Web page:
Texas Parks & Wildlife Magazine   


Summer Solstice and Solace

By Susan L. Ebert

Destination: Mason

Travel time from:

AMARILLO - 8 hours / AUSTIN - 2.5 hours / BROWNSVILLE - 7 hours / DALLAS - 5.5 hours / EL PASO - 8 hours / HOUSTON - 5 hours / SAN ANTONIO - 2 hours

Countless roadside stands belonging to farms, orchards and vineyards dot the landscape from Dripping Springs through Fredericksburg, and I stop at each one that beckons. Soon, my empty cooler is larded with organic goat cheese, jerky, smoked fish and turkey, cantaloupe, peach cider, Stonewall peaches and blackberries the size of shooter marbles.

My destination is Mason, a quiet town with a lively history at the western edge of the Hill Country. Mason was settled in 1846 simultaneously by Americans pushing west and German immigrants who trekked up from the Port of Galveston to settle in the lush valleys along the Llano River. Mason’s vibrant beginnings include frontier Fort Mason; Civil War divisiveness to rival that of border states such as Kentucky; the Wire Fence War and the infamous Mason County Hoodoo War (for who do it?), which broke out in 1875. Cattle rustling brought the Hoodoo War to a head, when lingering tensions from the Civil War and the Wire Fence War busted open with such virulence that descendants hotly debate what happened to this day. Mason is also the home of Fred Gipson, who set his book Old Yeller along this stretch of the Llano in the 1860s.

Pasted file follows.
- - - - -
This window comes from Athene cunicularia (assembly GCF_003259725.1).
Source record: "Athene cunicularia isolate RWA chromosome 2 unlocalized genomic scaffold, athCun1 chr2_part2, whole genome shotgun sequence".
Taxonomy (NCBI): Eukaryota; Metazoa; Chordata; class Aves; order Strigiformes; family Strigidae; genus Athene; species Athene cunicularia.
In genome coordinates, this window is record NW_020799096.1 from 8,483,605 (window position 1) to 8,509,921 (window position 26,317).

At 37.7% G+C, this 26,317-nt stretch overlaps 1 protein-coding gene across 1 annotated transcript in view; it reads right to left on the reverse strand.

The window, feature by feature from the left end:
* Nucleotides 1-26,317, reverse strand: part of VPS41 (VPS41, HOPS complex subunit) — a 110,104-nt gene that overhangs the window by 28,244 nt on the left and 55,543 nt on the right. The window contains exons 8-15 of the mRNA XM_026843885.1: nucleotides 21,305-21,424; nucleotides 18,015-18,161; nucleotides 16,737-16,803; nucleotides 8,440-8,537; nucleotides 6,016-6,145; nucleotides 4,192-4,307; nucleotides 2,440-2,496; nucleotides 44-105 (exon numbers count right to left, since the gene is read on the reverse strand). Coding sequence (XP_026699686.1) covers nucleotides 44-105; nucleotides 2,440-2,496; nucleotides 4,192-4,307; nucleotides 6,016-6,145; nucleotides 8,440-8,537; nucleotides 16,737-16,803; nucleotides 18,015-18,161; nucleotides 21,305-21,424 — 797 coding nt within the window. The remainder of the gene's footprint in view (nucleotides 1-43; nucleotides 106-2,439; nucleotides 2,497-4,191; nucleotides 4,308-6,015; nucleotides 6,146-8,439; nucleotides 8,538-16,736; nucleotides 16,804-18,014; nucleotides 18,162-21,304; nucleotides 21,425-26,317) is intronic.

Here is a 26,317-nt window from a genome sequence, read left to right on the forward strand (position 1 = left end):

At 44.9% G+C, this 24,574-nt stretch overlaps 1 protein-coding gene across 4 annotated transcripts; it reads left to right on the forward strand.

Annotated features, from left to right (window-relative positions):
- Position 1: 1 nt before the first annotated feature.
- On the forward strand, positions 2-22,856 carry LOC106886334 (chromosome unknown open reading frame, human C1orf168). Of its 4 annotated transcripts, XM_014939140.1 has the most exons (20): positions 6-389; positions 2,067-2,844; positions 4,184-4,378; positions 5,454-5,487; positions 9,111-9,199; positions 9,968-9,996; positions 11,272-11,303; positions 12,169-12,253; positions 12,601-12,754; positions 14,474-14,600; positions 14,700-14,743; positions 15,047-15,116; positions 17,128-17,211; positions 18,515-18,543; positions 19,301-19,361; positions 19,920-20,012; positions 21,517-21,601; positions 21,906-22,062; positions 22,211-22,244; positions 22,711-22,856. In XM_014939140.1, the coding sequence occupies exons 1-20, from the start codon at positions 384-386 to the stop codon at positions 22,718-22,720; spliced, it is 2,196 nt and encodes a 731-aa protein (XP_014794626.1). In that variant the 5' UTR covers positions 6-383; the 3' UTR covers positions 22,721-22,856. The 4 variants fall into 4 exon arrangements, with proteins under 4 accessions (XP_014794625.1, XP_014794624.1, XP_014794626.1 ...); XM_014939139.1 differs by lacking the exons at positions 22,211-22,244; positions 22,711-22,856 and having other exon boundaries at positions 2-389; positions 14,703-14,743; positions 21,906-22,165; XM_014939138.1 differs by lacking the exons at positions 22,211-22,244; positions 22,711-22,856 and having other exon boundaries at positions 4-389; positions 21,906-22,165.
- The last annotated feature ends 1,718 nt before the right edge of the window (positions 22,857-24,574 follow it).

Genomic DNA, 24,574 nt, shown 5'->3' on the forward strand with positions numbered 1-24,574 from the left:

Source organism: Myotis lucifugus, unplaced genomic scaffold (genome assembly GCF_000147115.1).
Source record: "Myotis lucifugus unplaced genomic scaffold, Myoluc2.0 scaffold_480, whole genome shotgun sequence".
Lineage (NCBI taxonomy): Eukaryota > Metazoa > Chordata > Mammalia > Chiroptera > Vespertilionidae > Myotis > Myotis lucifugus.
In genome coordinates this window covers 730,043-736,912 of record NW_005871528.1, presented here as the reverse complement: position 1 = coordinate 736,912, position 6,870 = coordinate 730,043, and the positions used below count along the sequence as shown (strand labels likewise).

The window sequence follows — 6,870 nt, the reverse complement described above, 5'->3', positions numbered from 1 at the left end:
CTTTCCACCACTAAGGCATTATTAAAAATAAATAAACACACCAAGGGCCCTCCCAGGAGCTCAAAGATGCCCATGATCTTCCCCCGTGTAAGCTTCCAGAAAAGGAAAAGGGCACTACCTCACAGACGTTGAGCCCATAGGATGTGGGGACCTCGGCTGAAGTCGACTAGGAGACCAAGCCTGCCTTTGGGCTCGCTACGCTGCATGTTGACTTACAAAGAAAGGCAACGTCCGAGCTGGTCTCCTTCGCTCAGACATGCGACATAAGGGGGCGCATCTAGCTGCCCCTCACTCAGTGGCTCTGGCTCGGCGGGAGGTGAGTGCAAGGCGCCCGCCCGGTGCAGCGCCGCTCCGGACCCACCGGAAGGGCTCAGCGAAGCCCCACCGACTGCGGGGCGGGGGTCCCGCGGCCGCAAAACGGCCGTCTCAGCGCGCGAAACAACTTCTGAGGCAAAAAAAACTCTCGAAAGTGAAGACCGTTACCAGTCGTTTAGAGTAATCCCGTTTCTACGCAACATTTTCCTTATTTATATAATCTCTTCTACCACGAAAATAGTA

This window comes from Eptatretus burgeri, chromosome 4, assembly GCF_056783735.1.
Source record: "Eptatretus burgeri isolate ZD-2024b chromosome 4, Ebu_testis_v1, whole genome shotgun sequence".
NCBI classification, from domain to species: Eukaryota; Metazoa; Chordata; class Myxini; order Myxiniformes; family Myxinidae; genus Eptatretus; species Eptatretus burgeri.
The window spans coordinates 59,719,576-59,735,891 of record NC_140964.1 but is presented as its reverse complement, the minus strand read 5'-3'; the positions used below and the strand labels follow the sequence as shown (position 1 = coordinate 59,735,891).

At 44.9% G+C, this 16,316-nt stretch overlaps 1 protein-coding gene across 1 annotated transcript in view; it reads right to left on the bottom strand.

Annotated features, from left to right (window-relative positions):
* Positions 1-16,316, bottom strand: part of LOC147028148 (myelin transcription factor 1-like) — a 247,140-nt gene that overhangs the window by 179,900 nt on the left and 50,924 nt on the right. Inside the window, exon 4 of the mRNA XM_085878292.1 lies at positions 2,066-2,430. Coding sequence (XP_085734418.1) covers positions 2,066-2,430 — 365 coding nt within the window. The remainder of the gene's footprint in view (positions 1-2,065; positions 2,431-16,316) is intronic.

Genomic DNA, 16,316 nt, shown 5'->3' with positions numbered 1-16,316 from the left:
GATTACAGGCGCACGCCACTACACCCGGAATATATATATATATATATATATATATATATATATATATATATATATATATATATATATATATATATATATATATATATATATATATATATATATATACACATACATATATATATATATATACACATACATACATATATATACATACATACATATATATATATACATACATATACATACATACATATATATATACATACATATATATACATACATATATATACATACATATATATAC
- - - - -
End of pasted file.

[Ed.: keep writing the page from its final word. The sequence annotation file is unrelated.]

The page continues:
Willow Creek Ranch cradles the southern bank of the Llano, east of town on Lower Willow Creek Road. Cristoph Leifeste, one of Mason’s original settlers, built the original farmhouse in 1876. Present owners Dennis and Kay Evans have lovingly restored and enhanced the main house and built guest cabins of various sizes in the meadows that undulate toward the river.

The guest cabin where I stay is the original smokehouse with root cellar below, now a cozy stone, stucco and wood bedroom above a wine cellar. Behind the main house, a giant bronze and copper shaman rising from a boulder stands vigil over a pool and hot tub, his arms raised skyward — the unmistakable handiwork of Mason sculptor Bill Worrell. Worrell’s shamans, influenced by ancient pictographs, seem to dance and vibrate wherever they are, as does his “Maker of Peace” at Seminole Canyon State Park.

Along with my fly rod, I have a copy of Bud Priddy’s Fly Fishing the Texas Hill Country. Revised and enlarged in 2000, this must-have guide contains fly recommendations, target fish for certain stretches of river, put-in and take-out points, and notes on accommodations and restaurants.